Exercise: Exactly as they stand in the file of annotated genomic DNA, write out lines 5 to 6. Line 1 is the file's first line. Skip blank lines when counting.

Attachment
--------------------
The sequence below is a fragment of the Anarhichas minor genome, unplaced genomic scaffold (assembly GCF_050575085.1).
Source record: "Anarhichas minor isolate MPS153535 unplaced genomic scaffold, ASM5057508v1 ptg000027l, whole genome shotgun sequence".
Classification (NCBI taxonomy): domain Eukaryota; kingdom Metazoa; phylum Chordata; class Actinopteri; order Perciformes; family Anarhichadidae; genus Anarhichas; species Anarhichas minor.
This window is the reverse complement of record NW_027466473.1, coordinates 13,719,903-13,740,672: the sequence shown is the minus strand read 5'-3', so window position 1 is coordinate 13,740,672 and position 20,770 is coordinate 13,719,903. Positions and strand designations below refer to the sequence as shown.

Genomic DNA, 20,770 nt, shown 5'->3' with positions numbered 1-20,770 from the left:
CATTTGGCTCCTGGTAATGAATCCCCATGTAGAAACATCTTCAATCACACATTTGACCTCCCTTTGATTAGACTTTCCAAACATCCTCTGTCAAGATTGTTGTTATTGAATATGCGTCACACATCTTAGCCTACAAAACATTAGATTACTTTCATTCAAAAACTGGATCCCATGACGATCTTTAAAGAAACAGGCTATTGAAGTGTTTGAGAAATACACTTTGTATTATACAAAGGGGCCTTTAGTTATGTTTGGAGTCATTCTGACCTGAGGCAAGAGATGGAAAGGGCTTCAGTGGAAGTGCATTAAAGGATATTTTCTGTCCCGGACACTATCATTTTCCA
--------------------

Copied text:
Genomic DNA, 20,770 nt, shown 5'->3' with positions numbered 1-20,770 from the left:
CATTTGGCTCCTGGTAATGAATCCCCATGTAGAAACATCTTCAATCACACATTTGACCTCCCTTTGATTAGACTTTCCAAACATCCTCTGTCAAGATTGTTGTTATTGAATATGCGTCACACATCTTAGCCTACAAAACATTAGATTACTTTCATTCAAAAACTGGATCCCATGACGATCTTTAAAGAAACAGGCTATTGAAGTGTTTGAGAAATACACTTTGTATTATACAAAGGGGCCTTTAGTTATGTTTGGAGTCATTCTGACCTGAGGCAAGAGATGGAAAGGGCTTCAGTGGAAGTGCATTAAAGGATATTTTCTGTCCCGGACACTATCATTTTCCA